Logan Pause makes presence felt in more ways than one with Fire


Logan Pause makes presence felt in more ways than one with Fire

When Logan Pause’s decision to bring down the curtain on a 12-year professional career was announced in the closing stages of the 2014 season, Fire fans and teammates alike were forced to say goodbye to a veteran presence on the field and in the locker room.

Ten days after receiving a fitting send-off with the Men in Red in the team’s 2-1 victory over the Houston Dynamo on October 24, 2014, Pause was named vice president and assumed his duties a month later.

Fast-forward nearly 12 months later and you’ll find Pause, 34, and that veteran presence back in familiar territory.

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“There was a learning curve, moving upstairs from being on the field as long as I had,” Pause said Thursday, “but I have a great team of people that are patient and helpful in terms of bringing me up to speed, and finding where my niche is and where I add the most value.

“The last couple weeks has looked different in terms of being back on the field, but I would say that just the lessons and the experience of upstairs, of being able to see things at a 30,000-foot level and what it takes to put things together behind the scenes has definitely helped.”

From putting his arm around players to continuing to learn the ins and outs of the organization in a newfound role in the front office, Pause, who will serve on an interim coaching basis as the right-hand man to Brian Bliss until at least the end of the season, is instilling an infectious attitude and building on it.

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A member of the Chicago Fire Foundation Board of Directors since 2009, Pause has embraced the club’s core values over time and, on Sunday, tackled his first marathon. He completed the 26.2-mile Bank of America Chicago Marathon in 3:45:05, and helped raise funds for the club’s charitable arm.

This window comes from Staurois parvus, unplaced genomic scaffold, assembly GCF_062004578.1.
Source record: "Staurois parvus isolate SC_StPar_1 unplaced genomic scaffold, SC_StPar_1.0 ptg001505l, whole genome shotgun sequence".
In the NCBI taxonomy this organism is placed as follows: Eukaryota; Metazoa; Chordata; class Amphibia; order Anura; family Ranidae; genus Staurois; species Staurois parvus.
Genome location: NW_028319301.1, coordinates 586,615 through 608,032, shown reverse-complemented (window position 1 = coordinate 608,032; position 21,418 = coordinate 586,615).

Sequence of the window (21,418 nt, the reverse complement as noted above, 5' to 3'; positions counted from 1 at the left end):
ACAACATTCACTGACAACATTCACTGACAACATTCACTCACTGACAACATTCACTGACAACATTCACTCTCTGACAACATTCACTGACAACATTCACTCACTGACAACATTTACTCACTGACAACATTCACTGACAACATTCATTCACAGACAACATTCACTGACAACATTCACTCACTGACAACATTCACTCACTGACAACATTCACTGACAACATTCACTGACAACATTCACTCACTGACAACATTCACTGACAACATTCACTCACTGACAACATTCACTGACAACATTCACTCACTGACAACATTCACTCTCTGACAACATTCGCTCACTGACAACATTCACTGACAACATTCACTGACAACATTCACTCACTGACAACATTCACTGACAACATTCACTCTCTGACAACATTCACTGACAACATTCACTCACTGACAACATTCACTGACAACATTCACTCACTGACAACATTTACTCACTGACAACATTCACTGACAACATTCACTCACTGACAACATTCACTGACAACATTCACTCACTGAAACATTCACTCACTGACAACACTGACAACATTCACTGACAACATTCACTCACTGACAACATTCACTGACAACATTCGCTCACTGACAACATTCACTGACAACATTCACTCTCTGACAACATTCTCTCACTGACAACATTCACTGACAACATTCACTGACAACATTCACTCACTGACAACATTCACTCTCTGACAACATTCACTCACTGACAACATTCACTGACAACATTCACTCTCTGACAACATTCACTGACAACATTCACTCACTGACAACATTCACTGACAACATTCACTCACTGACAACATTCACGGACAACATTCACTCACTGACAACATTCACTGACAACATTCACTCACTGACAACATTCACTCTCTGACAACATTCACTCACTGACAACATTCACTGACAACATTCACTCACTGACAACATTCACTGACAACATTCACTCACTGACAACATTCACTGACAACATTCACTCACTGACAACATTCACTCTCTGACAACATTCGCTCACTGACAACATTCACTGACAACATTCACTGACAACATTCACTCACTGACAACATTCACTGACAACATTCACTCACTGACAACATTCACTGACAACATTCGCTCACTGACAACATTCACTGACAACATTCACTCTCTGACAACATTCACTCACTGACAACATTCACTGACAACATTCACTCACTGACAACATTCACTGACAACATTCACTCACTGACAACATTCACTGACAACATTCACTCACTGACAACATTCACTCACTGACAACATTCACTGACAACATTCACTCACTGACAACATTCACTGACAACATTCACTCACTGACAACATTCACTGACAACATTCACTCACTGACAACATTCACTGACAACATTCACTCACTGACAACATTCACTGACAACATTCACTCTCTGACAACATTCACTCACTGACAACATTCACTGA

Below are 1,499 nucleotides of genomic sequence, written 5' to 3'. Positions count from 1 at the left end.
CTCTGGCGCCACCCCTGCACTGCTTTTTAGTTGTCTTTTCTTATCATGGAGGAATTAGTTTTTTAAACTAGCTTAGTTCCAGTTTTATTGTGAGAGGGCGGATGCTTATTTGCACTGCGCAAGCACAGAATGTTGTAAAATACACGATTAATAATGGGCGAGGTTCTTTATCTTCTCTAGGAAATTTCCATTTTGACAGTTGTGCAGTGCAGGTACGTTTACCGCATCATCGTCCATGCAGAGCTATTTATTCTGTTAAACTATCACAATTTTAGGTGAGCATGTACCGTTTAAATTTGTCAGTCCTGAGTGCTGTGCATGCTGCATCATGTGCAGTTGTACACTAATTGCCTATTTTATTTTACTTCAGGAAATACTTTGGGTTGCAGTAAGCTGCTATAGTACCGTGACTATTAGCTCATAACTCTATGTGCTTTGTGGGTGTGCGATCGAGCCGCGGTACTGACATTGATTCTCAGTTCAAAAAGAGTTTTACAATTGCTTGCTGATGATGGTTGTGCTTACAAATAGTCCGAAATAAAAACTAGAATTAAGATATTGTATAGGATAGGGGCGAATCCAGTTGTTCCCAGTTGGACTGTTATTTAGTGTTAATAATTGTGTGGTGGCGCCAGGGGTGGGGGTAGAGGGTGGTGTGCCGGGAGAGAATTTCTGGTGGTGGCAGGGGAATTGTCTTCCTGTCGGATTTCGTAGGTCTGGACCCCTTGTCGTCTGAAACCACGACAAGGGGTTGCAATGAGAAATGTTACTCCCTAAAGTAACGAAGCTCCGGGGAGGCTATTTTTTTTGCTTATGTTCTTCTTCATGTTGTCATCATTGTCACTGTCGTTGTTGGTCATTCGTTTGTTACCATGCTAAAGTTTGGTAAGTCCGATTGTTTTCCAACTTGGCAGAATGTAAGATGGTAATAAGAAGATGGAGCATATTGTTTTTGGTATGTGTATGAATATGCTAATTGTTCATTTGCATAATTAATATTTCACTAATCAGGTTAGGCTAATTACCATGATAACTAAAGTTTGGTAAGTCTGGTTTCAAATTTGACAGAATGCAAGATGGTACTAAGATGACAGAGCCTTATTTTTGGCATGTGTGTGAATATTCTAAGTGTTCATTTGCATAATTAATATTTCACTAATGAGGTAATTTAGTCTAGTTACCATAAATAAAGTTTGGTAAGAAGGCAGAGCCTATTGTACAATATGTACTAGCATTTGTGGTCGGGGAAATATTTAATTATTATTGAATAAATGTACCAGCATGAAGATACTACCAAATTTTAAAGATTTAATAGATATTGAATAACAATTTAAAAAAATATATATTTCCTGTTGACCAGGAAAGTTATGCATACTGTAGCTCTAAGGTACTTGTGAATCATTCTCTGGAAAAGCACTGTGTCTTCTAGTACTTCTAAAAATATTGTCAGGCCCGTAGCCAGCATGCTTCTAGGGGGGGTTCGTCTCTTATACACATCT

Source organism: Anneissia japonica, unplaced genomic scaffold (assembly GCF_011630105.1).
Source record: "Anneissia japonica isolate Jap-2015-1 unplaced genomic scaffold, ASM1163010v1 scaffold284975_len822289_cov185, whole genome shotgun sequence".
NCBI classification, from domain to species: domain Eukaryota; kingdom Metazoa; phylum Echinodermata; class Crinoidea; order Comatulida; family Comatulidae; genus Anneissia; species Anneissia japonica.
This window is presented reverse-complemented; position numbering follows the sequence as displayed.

“It’s something that’s massive for this club in terms of not only raising money through the marathon, but being engrained in the community with our youth,” Pause added of his affiliation with the Chicago Fire Foundation. “Our foundation specifically spearheads that, but everyone that’s part of this organization feels the responsibility and the privilege to be able to be a part of the P.L.A.Y.S. Program, and all these different things that are helping grow soccer in our country and helping pour into our youth in our city.”  

Fire sign veteran MLS forward Alan Gordon


Fire sign veteran MLS forward Alan Gordon

As far as notorious players in MLS with a history of scoring big goals, Alan Gordon is one of the first names on that list.

The Fire signed the 36-year-old forward on Friday, continuing to add depth to a roster that appeared paper thin throughout the preseason. Gordon, who had been on trial with the Fire for part of the preseason and even after the season opener, signed a one-year deal.

Gordon adds plenty of experience from being in the league since 2004 and having scored 55 goals with five different teams. For the past few years he has been used primarily as a substitute, but has still maintained his reputation for scoring goals late in games.

At 6-foot-3 he brings plenty of size and strength to the team and is one of the best players on headers in the league. Last season the Fire failed to score directly off a set piece, which was both due to consistently poor service from corner kicks and a lack of players adept at finishing them off. Gordon should give the Fire a late-game option in that area.

Elliot Collier had impressed the Fire enough to earn a contract as a third-round pick and an international player and even came off the bench in the opening loss to Sporting Kansas City, but it appears the team wanted more experience at forward with Gordon.

Wild season opener shows plenty of things to work on for Fire